That’s the premise of Marvel NOW‘s X-Men Legacy series. Written by the psychedelic pen of Si Spurrier (Gutsville, X-Club), X-Men Legacy follows in the footsteps of other C-List character-centric books like Immortal Iron Fist, Hawkeye, and Fearless Defenders by focusing on Charles Xavier’s son, Legion. Formerly a schizophrenic super-villain, Legion has now found his inner peace by entrapping his numerous vile personalities in a brain prison. Yes, brain prison. This out-of-the-ordinary series is one of the most unusual, pleasing reads at Marvel right now, primarily because Spurrier is unafraid to venture into the weird realms of the X-Men universe. The volume one trade paperback features the first six issues as well as a mound of mental distress.
Science = bad.
That’s the prime equation for Jonathan Hickman’s Manhattan Projects. If you picked up the first collection of this psychotic series, you’re well aware of Hickman’s brilliance and the utter depravity of the scientists involved therein. If you didn’t, the basic premise is that the Manhattan Project was a mere cover for what was actually occurring, i.e. time travel, alien encounters, robots, cybernetics, and vast A.I. computer systems. From there Hickman throws in a slew of mentally unstable geniuses like Einstein, Oppenheimer, and Fenyman, each of which are hiding a dark secret, and you’ve got the madhouse pot boiler that is this series. Now, volume two is being unleashed upon the unsuspecting public, this time with more alien disemboweling, evil FDR, and Russian cosmonaut dogs with machine guns. Science = bad, Manhattan Projects = good.
That’s Jonathan Hickman’s mandate for his recent relaunch of The Avengers. Not has crazy as Manhattan Projects, Hickman’s Avengers has been all about expansion. Spinning out of the Marvel NOW relaunch, this first volume of Avengers collects issues one through six, wherein Captain America puts out the call for new members in order to fight back a godly force on Mars. All of this is building up to figuring out the original recipe for the universe. This version of the Avengers moves far, far away from the Bendis era, with grand, epic adventures and huge comic book imagery! Given that Jerome Opena (Uncanny X-Force) lends his fluid pencils to the affair, this is THE Avengers book to read if you loved the movie!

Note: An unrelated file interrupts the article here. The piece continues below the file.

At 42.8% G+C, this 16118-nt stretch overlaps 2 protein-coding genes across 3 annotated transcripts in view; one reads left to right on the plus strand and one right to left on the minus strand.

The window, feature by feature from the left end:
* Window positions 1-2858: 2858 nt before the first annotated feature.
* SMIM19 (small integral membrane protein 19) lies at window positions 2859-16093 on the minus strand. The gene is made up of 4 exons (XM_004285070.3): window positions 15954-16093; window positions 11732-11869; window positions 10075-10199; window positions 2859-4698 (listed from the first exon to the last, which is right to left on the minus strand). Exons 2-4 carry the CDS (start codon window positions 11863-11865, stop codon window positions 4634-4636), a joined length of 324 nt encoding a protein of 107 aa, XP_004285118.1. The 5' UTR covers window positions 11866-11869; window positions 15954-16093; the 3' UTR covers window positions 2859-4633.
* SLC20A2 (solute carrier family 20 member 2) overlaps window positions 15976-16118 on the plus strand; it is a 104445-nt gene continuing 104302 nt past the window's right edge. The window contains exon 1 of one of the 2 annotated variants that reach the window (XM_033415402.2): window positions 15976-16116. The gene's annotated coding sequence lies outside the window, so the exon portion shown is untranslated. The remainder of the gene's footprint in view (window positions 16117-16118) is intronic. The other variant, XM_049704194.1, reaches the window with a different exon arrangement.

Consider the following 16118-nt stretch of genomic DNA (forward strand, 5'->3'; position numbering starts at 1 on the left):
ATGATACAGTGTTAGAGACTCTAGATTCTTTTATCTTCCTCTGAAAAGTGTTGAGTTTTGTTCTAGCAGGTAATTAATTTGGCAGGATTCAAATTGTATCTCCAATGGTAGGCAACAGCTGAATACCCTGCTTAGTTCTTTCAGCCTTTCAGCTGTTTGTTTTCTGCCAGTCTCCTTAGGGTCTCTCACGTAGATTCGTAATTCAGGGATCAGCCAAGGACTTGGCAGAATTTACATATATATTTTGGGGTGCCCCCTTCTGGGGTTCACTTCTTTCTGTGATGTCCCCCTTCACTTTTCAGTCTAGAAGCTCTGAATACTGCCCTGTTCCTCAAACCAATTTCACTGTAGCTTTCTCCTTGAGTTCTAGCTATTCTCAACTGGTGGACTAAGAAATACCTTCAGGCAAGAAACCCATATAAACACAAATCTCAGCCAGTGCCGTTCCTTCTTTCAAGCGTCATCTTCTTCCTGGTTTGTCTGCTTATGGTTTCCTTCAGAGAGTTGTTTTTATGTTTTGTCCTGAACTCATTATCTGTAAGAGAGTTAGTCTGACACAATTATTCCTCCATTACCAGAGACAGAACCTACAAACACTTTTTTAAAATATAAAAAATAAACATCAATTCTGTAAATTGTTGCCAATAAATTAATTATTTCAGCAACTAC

IDW continues its annual tradition of crossover miniseries where some evil force ventures into the various property universes the company owns. Previously, its been zombies and Cthulhu fighting the likes of GI Joe, Ghostbusters, Teenage Mutant Ninja Turtles, and the Transformers (Infestion v.1-2; check’em out!), but this time around it’s the Mars Attacks! martians versus the IDW universe! Mars Attacks IDW includes each of the one-shot volumes released, featuring KISS, Transformers, Ghostbusters, Zombies vs. Robots, and, the best of the bunch, Popeye! Each issue is drawn and written in a style appropriate to the character so, for instance, the Popeye issue looks like a 40s era golden age book being invaded by twisted, murderous aliens. And the only thing standing in their way is a can of spinach and one pissed off sailor! If you never thought you’d see such insane crossovers, your mind will melt when you lay eyes on this trade paperback volume!